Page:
Also known as ‘Bird’s eye bush’ by English speakers, the Mickey Mouse bush has a very original look, bearing an uncanny resemblance to the famous Walt Disney character. It must be noted that this plant is considered to be invasive in some countries, such as Australia and New Zealand.


Identity Card

Common name Mickey mouse plant
Binominal name Ochna serrulata (Hochst.) Walp.

Taxonomy

Kingdom Plantae
Family Ochnaceae
Genus Ochna
Species serrulata
Synonyms Ochna atropurpurea auct.

Detailed Informations

Area of origin South-Africa

Etymology

Ochna is the name given to the wild pear-tree in Greek (due to the resemblance of the genus' pointed leaves (oc) to those of wild pear-trees). Serrulata means : (of leaves) with finely toothed margins.

Description and flowering period

This is a densely ramified shrub generally reaching 1 to 2 meters in height but occasionally up to 6 meters. Its branches are covered in lenticels (corky eruptions on bark that allow gas exchange) and its leaves are small and serrated. The golden-yellow fragrant flowers – which are either solitary or in pairs – appear in spring. The fruits, green at first and later black, mature throughout the summer. They are borne on a fleshy bright red receptacle surrounded by 3 equally red persistent sepals. Each receptacle can bear up to 5 or 6 fruits, but when it bears only 3, it really resembles Mickey mouse’s nose and ears – hence the plant’s common name. Seed dispersal is taken care of by birds, which are extremely fond of the fruits. The flowers are pollinated by bees and butterflies.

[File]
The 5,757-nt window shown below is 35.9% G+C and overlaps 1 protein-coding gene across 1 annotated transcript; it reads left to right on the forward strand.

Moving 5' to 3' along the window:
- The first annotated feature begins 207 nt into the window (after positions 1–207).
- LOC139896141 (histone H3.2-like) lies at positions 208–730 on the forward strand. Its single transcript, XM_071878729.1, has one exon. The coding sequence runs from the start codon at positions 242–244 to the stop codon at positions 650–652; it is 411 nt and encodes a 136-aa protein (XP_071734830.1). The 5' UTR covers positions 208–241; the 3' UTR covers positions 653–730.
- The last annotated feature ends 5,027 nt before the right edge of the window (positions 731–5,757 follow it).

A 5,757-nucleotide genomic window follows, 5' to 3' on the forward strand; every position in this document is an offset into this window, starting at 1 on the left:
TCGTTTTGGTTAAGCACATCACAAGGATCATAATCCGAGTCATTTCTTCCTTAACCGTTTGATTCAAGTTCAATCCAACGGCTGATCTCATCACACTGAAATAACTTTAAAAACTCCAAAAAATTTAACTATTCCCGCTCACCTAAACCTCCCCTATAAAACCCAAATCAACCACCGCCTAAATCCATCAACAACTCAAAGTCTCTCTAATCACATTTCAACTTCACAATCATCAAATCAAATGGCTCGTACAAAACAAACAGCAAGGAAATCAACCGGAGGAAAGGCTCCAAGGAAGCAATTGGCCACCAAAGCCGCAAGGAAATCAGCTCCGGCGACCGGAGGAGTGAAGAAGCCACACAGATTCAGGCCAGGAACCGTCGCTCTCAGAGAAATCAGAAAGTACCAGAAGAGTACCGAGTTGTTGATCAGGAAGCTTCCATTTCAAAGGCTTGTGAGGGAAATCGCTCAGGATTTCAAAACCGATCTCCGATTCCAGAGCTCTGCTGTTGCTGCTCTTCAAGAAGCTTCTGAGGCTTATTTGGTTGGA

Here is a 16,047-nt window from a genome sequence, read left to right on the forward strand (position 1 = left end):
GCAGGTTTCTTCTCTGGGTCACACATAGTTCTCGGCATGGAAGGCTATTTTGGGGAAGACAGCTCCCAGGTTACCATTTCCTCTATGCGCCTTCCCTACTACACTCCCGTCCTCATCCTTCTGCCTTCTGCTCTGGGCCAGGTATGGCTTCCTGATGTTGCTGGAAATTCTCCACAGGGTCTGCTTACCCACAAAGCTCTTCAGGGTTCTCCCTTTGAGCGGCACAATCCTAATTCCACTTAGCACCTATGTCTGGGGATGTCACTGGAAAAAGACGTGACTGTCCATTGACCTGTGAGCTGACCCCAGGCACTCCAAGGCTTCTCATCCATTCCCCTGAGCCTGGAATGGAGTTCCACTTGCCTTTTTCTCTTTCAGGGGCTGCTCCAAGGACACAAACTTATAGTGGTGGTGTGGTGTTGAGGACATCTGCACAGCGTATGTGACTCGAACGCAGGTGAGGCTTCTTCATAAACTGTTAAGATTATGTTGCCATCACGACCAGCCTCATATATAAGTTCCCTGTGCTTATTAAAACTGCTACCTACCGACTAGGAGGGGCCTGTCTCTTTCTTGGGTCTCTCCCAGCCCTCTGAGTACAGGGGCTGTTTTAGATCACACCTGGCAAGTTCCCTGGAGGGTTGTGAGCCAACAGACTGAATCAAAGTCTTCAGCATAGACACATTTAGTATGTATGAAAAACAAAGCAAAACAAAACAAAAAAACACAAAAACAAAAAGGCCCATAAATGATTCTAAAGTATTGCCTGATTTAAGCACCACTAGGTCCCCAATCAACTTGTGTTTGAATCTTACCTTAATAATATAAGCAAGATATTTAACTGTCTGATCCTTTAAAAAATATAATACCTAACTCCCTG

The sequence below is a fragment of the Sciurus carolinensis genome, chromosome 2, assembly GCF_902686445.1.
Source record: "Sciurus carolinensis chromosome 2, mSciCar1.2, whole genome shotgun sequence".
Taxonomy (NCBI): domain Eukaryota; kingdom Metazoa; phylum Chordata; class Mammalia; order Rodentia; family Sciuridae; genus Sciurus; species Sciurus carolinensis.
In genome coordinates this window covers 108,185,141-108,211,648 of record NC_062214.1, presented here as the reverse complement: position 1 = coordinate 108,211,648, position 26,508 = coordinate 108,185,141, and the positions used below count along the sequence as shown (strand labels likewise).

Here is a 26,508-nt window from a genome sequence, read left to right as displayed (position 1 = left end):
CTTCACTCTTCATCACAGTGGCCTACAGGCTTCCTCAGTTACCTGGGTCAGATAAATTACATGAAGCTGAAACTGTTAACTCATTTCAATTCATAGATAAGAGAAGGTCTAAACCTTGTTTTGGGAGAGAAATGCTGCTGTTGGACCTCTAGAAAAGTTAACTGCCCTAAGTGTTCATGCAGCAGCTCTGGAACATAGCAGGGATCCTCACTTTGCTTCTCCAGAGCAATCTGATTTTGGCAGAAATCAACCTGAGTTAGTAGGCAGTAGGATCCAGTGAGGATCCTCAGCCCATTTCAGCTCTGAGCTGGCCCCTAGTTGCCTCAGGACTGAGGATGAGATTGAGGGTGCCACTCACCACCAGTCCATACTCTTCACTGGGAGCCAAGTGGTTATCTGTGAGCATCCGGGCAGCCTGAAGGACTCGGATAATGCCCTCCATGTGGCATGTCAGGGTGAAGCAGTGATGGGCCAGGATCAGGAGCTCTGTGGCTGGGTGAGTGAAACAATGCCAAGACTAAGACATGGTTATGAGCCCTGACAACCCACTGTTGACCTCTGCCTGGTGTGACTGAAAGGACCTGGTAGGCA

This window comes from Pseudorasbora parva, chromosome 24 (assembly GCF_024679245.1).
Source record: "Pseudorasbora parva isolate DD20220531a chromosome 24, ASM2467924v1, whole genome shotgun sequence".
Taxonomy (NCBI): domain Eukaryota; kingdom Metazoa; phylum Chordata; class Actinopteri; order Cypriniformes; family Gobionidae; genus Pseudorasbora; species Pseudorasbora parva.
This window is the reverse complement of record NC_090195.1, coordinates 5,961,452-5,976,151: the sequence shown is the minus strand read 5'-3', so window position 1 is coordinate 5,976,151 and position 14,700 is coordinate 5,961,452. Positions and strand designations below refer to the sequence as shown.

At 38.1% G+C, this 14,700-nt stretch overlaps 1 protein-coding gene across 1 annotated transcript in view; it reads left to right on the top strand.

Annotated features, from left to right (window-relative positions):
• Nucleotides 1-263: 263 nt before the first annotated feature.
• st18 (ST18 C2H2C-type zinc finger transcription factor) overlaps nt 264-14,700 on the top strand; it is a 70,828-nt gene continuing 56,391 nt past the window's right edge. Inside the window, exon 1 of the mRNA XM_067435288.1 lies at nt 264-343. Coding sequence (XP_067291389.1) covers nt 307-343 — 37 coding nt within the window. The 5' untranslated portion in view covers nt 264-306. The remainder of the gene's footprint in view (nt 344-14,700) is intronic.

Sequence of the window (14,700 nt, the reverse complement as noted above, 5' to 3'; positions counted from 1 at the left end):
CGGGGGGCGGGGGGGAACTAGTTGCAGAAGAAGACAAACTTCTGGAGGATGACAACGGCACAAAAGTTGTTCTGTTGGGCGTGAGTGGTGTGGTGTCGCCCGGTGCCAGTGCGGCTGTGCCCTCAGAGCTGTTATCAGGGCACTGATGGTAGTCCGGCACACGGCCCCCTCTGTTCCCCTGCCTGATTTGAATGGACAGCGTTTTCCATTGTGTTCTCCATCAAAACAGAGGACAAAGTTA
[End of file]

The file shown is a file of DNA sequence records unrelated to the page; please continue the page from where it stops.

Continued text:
Habitat

It requires full sun or part-shade. It tolerates light frosts. This species grows in diverse subtropical environments : from rocky slopes to dense forests.

Uses

Medicinal : fruits are used by Zulus to treat bone diseases.

Notes

Ochna serrulata is considered an invasive species in eastern Australia. In New Zealand, it has even been added to the list of the National Pest Plant Accord (NPPA) which forbids the trade, ownership and distribution of the plant.

Translated by: François Saint-Hillier – MNHN


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